As a Saturday project, I unearthed the missing codepoints from Material Icons and made a pull request for Google.
Thanks to a recent update, developers and designers have about 100 additional icons to use in their projects. Unfortunately, they can no longer find the codepoints on the official website, only the icon names. To make matters worse, the codepoints file on Google’s repo hasn’t been updated to show the new icons.
Personally, I need to know these values to render icons in D3. Having a website that shows both codepoints and icon names helps me save time. There seem to be many others who also need to know both.
To solve this problem, I created an Ember app that finds all icons in 3 steps: (1) render each value from e000 to efff (4096 possibilities) as an icon; (2) get the element width (= 24px if icon is defined, < 24px otherwise), and (3) remove elements that aren’t icons. Because I was updating the DOM many times, the search was rather a slow task.
Once finished, I had 1036 codepoints. I knew how to map 932 of them to an icon name from the existing codepoints file. I had to find out the icon name for the missing 104.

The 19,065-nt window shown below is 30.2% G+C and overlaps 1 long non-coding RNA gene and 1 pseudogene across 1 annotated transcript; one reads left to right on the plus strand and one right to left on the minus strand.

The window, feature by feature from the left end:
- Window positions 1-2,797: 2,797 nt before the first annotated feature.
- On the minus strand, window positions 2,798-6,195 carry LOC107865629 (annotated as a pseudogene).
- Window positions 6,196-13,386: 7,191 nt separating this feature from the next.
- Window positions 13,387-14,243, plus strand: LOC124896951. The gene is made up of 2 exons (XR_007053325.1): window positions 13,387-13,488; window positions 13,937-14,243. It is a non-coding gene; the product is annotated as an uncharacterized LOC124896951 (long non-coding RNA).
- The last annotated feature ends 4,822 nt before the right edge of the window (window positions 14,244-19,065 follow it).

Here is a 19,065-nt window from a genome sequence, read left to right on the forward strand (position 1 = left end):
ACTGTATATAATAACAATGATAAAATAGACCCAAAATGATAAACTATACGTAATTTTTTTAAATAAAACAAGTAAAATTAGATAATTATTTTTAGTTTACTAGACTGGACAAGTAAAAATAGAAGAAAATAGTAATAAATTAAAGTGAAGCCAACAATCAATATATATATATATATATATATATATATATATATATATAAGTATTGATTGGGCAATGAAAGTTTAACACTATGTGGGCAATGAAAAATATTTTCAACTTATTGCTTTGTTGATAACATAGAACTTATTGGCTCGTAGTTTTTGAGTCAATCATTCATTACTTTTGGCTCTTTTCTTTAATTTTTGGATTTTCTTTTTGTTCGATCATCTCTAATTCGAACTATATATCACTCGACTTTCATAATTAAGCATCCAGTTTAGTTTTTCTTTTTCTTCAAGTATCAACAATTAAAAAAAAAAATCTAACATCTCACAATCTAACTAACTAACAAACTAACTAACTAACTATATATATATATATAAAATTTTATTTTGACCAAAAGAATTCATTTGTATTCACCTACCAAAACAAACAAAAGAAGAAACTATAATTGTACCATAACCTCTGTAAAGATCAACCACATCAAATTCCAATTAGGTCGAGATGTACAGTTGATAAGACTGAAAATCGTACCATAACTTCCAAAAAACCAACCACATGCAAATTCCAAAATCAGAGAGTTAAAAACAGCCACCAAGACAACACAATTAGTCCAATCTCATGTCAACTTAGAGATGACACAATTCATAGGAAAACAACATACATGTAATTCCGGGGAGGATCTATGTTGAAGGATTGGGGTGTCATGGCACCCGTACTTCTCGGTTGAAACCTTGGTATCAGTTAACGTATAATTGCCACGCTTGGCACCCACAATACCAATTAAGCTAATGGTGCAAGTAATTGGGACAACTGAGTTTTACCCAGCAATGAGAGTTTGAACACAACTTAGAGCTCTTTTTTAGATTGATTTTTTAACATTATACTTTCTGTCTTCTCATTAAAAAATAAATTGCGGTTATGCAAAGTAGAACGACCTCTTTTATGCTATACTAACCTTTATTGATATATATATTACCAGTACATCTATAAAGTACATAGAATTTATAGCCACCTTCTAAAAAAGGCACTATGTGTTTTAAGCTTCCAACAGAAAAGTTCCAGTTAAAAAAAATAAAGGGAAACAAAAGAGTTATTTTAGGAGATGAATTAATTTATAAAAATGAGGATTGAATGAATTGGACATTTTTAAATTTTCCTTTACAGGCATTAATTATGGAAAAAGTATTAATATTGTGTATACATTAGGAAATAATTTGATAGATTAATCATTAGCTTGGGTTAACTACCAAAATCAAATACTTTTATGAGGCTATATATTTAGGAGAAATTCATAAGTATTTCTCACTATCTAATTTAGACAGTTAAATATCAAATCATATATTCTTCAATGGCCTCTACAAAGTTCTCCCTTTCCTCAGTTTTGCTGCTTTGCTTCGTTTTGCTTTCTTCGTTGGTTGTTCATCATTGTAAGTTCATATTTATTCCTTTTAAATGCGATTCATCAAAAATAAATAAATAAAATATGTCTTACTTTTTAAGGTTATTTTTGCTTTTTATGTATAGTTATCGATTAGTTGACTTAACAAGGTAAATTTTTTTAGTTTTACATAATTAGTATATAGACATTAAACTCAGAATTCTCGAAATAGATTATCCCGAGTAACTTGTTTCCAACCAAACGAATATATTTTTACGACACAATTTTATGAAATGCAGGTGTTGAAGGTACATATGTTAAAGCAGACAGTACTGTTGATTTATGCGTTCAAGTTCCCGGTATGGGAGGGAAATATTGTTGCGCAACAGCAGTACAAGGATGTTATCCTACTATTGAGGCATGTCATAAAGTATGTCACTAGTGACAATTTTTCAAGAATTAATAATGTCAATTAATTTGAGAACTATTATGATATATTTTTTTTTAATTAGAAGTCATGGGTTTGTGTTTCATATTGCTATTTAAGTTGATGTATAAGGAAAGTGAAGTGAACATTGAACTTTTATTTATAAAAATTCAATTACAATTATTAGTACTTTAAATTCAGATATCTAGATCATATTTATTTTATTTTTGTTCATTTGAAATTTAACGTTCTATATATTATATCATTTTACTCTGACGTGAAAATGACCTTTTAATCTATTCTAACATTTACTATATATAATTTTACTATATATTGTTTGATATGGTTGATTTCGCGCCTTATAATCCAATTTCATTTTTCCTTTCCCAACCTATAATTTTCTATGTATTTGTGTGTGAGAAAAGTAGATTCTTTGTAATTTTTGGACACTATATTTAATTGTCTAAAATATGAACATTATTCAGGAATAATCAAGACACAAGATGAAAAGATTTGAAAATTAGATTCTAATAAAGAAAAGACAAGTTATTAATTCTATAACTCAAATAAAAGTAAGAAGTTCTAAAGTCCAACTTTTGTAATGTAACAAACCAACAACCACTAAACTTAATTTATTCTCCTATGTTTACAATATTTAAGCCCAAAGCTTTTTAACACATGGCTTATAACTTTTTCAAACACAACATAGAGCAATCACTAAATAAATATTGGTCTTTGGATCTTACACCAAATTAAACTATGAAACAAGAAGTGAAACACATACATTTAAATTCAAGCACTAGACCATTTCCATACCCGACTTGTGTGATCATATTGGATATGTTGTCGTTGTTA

In most cases, I was able to find the icon name from the website. The manual search, again, was slow and made me wish that I could search by drawing the icon, like I can with LaTeX symbols. In 15 instances, the website didn’t list the icon, so I had to guess the icon name, much akin to guessing a password.
Guessing turned out to be somewhat fun. It helped that, oftentimes, Google (1) uses a specific range for an icon category, (2) assigns new icons to a category and a codepoint in the correct range, and (3) follows a naming convention (be straightforward and use words such as _add, _circle, or _outline to describe the looks).
In the end, I was able to find the codepoints and icon names for 97 out of 104 missing icons. Feel free to check all icons at https://material-icons.herokuapp.com/.
You can find the code in its entirety here: